OAR Informational Sheet: Accepted Sterilization Methods

Informational Sheet: The IACUC has provided a set of guidance documents (Policies, Guidelines, and Informational Sheets) for use when planning animal procedures at the University of Iowa. Informational Sheets provide information about frequently asked questions and represents guidance for best practices. Deviation from the recommendation(s) does not require specific justification.

The purpose of this document is to provide guidance on commonly-used methods for sterilization of surgical instruments and other materials for use in IACUC-approved Animal Protocols. 

Preferred Methods

  • High pressure/temperature (autoclave)
  • Ethylene oxide gas for items that cannot withstand high temperature
  • Dry heat (dry bead sterilizer) – used for aseptic tip technique only
    • NOTE: Instruments must be fully sterilized by another method between surgical sessions

Autoclave

  • Effectiveness of autoclaving must be verified by an integrator strip placed inside the pack
    • Additionally, it is recommended to seal the pack with autoclave tape
  • Autoclave utilizes steam at high heat and pressure which must penetrate the pack to attain sterilization
    • Muslin and paper (crepe) drape material allow the steam to penetrate into the pack
    • Materials such as aluminum foil and wax paper should not be used due to the steam's inability to penetrate these materials
  • Exposure time in an autoclave is normally 13 minutes at 121°C (250°F)
    • Bigger packs require more time to reach appropriate heat and pressure levels
  • Autoclaved pack should be stored in a dry, dust-free, well-ventilated area, preferably in a closed cabinet
    • The length of storage time is indefinite if the pack is stored properly (cabinet, drawer) and does not get wet, torn open or some other event that compromises sterility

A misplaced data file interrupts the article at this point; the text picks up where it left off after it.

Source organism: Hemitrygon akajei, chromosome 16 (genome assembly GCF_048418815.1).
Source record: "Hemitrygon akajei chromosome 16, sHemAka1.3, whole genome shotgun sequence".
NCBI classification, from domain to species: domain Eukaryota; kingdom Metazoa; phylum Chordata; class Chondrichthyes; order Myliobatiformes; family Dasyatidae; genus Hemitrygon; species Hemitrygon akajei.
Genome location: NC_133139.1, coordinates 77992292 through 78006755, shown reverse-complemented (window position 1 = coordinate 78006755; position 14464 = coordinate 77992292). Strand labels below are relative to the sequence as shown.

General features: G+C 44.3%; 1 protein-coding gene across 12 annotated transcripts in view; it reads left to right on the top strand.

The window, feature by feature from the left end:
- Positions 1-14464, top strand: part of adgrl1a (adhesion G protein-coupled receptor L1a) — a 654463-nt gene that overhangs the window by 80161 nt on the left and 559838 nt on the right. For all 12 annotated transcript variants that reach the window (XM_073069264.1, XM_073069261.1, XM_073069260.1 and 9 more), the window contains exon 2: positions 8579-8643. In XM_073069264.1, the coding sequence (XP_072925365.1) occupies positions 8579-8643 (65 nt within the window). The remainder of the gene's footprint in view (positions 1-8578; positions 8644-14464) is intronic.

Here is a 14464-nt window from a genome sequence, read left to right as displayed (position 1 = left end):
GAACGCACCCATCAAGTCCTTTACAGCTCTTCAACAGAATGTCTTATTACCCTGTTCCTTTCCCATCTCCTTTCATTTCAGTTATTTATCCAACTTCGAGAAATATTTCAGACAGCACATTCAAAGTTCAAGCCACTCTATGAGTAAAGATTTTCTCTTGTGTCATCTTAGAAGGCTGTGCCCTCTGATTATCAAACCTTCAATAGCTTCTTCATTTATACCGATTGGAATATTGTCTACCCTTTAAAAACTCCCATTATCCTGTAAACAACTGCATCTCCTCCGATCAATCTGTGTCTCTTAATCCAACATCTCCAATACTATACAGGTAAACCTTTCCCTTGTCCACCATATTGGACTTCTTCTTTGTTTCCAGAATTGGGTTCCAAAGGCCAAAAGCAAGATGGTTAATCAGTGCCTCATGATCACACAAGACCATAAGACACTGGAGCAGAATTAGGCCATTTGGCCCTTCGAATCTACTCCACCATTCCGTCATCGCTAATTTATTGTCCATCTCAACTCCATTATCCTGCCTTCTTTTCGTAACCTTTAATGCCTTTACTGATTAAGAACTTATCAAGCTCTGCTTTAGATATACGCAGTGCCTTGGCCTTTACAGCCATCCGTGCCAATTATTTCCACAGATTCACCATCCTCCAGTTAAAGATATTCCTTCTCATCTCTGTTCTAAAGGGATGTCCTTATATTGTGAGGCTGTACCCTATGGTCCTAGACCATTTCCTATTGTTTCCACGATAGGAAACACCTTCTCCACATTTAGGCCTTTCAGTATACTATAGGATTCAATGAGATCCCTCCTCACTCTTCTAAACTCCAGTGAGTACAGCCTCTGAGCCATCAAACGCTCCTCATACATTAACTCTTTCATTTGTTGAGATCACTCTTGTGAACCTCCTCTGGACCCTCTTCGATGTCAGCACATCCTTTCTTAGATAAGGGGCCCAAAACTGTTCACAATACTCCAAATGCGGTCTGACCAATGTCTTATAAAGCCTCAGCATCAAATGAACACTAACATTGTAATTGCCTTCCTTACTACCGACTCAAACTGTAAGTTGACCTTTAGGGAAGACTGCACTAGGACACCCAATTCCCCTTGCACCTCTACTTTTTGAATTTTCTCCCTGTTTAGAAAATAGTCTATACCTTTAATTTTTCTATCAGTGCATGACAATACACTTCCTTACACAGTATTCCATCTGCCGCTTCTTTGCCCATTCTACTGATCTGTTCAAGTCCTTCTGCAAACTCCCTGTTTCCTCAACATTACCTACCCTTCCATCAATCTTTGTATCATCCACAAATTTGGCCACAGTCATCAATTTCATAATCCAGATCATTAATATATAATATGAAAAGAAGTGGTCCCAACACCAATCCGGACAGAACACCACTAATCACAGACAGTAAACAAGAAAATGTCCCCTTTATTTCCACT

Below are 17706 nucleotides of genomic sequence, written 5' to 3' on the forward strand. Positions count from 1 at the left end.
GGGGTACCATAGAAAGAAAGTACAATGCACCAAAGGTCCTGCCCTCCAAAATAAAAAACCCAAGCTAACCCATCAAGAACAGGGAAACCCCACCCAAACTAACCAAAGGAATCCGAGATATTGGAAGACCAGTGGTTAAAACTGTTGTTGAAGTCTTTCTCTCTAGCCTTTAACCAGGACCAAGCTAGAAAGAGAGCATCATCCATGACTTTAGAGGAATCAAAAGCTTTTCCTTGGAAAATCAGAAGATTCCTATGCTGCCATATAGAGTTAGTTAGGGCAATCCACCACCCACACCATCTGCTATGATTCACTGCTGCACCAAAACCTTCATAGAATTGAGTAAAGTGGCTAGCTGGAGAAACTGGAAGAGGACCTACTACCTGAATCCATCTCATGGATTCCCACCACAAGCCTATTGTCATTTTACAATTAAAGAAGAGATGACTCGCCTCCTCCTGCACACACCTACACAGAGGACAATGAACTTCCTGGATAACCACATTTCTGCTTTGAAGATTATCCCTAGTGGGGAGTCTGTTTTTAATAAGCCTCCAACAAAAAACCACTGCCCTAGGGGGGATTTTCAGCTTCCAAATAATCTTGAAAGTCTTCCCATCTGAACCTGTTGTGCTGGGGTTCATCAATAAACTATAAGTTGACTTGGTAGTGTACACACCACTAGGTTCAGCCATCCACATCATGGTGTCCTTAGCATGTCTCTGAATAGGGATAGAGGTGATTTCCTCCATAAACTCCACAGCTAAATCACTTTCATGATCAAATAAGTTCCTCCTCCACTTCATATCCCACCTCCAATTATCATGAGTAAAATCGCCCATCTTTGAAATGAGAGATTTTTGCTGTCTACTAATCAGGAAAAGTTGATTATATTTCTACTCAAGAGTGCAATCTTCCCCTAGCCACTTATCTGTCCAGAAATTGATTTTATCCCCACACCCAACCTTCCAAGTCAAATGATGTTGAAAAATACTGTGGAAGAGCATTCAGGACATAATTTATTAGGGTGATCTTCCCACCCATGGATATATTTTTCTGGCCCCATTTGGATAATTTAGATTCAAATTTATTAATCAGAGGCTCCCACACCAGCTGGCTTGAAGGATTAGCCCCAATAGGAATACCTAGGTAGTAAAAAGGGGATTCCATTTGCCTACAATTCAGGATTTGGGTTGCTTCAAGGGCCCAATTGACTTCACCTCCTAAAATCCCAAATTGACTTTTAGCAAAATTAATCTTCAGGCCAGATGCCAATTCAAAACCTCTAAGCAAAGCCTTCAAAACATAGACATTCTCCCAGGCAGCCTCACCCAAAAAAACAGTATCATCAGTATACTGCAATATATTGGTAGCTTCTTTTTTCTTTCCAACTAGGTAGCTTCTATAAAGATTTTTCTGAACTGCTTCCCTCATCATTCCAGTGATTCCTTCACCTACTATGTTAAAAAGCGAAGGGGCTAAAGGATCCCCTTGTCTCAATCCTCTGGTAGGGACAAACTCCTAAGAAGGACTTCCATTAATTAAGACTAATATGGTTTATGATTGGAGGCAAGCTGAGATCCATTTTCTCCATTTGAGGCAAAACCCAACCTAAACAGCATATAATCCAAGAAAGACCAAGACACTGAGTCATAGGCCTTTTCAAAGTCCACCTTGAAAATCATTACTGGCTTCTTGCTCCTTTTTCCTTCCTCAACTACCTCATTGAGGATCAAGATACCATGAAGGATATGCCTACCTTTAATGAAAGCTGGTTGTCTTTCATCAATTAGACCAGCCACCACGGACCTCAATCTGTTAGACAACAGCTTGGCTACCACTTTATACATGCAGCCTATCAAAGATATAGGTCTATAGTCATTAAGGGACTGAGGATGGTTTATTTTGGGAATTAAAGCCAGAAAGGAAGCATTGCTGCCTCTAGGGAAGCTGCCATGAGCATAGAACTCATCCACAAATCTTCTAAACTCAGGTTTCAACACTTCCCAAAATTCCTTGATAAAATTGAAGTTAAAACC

Dry Bead Sterilization

  • Used to sterilize the tips of surgical instruments in between multiple surgeries
  • Sterilizer must be activated for a minimum of 20 minutes to reach the appropriate temperature before being used
  • All biological debris (e.g. blood, tissue) must be removed before placing the instruments into the sterilizer
  • Instruments must be inserted into the sterilizer for a minimum of 15 seconds before sterilization is attained
    • Once the instruments are removed from the sterilizer, the tips will be VERY HOT
    • They must be allowed to cool before using to avoid burning the animal
  • Only the tips of the instruments are sterilized and the handles are considered to be contaminated
    • The instruments must be utilized in a fashion that the tips of the instruments remain sterile. See details regarding aseptic tip technique in [IACUC Guidelines: Survival Surgery]

Chemical/Cold Sterilization

  • Common commercial sterilants and their active ingredient(s):
    • Cidex:  glutaraldehyde
      • Active for 15 days once prepared
      • 10 hours of exposure required for sterilization
    • Spor-Klenz:  Hydrogen peroxide
      • Use immediately, do not store
      • 11 hours of exposure required for sterilization
    • Sporicidin:  glutaraldehyde (1.12%), phenol (1.92%), sodium phenate (0.01%)
      • Active for 28 days once prepared
      • 6.75 hours of exposure required for sterilization
  • Discretion is required in using these agents to assure that they are used with appropriate safety precautions and that the items being sterilized are compatible with the sterilant
  • Factors for effective and proper use of cold sterilization:
    • Chemicals must be classified as “sterilants”
      • Commonly used disinfectants such as alcohol, iodophors, quaternary ammonium and phenolic compounds are not effective sterilants and are not acceptable for use on items (e.g., catheters, instruments) intended to be used in survival surgical procedures
    • Physical properties of the items being sterilized must be smooth and impervious to moisture
    • All surfaces, both interior and exterior, must be exposed to the sterilant
    • Sterilant solution must be clean and fresh
      • Date of preparation must be labeled on container
    • Chemically sterilized instruments must be thoroughly rinsed both inside and out with sterile saline or sterile water prior to use to avoid tissue damage.
      • Instruments must be handled in an aseptic manner to maintain sterility (e.g. handle with sterile gloves and place on a sterile field)
  • Standard Operating Procedures (SOP) MUST be posted in the laboratory when using chemical sterilization methods and must contain the following information:
    • Agent used (i.e. active ingredient)
    • How long agent is active once prepared (expiration time)
    • Exposure time required for sterilization of instruments/supplies
    • How the sterilant is removed prior to use in an aseptic technique
    • SOPs for Cidex, Spor-Klenz, and Sporicidin may be found here: Chemical Sterilization Standard Operating Procedures (SOPs)

Last Updated 3/27/13